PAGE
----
Where others might seek to reconstruct a woolly mammoth from centuries-old sequences, Alexandra Daisy Ginsberg is part of an interdisciplinary project to recreate the scents of plant species lost to human colonial destruction of their habitat.
But wait, it gets better! Dr. Ginsberg is also working on a plant-based art installation at The Eden Project:
I am creating an artwork not for humans, but for pollinators, whose numbers are in global jeopardy. In September 2021, we are planting a 52-meter-long garden at the Eden Project in Cornwall [UK], designed by an algorithm to optimize ‘empathy’ for other species. I’ve defined that as planting to support the maximum diversity of pollinators, using carefully developed regional planting lists that the algo selects and optimizes from. Hopefully, this garden will look strange to human tastes—with every color and size and shape of flower included, plus patterning to support different foraging strategies. It is an unnatural garden designed for nature. I want to challenge what we think of as a garden and who it’s planted for. The algorithm will be online so anyone can create their own artwork for pollinators which we invite them to plant.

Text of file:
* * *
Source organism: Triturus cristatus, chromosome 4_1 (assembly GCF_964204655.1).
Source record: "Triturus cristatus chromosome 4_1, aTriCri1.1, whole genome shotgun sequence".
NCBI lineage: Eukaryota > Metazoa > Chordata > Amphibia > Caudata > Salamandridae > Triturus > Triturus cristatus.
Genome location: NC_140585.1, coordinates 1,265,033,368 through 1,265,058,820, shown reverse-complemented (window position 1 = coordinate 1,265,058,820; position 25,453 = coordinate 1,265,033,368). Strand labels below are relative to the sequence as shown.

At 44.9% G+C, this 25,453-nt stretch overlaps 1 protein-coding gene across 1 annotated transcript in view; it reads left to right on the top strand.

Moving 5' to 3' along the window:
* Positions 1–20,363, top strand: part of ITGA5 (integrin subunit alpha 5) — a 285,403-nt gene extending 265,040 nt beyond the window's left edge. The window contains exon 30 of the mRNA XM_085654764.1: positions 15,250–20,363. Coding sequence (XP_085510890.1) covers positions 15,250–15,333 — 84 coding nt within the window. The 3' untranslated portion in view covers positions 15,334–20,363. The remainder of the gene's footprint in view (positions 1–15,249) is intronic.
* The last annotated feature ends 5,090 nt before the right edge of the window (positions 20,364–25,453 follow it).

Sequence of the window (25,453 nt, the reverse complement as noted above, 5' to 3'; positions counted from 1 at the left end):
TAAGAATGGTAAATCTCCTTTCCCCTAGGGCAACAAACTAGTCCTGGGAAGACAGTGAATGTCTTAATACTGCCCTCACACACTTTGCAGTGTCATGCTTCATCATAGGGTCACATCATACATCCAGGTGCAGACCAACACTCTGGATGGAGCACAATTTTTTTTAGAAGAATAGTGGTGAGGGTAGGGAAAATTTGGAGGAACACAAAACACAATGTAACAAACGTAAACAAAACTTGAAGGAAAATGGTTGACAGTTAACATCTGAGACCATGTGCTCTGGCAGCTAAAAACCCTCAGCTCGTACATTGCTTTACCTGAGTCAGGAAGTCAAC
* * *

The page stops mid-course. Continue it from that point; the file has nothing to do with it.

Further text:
You can learn more about the installation, and even use the same algorithm to create your own planting scheme (it’s designed for UK plants, pollinators, and climates), here: The Pollinator Commission.
Rose and I recently went out for our first movie in a long time. We picked a good one. “Gardens are good for the soul…They make you feel like your city or community care about you,” Lynden Miller, says at the outset of Beatrix Farrand’s American Landscapes. Miller, an award-winning public garden designer, is featured…
After two weeks when we were away in New England, the vegetable garden has grown a LOT! I’ve pulled out or cut back what remained of the peas and mustard greens, and will plant peppers. Bush beans, runner beans, and pole beans are all flourishing, as are the basil plants. Squash borers got one of my zucchini plants, so that has to be destroyed and replaced. Melon plants are already climbing up the arch. Tomato plants are setting fruit but it’s a race between us and the chipmunks! I let some volunteer seedlings grow outside the raised beds in hopes that they will draw the chipmunks. My daughter calls it ” the chipmunk tithe.”
My Saturday Snapshots mostly focus on the vegetable garden, which you can barely see in this photo in the back left corner, but I couldn’t resist sharing this photo of my Louisiana iris in full bloom, with the late afternoon sun lighting them up at a slant.
The planting and weeding continue! Azaleas have mostly faded away and are being pruned. I bought some interesting tomato seedling from a local community garden’s plant sale, which I look forward to trying!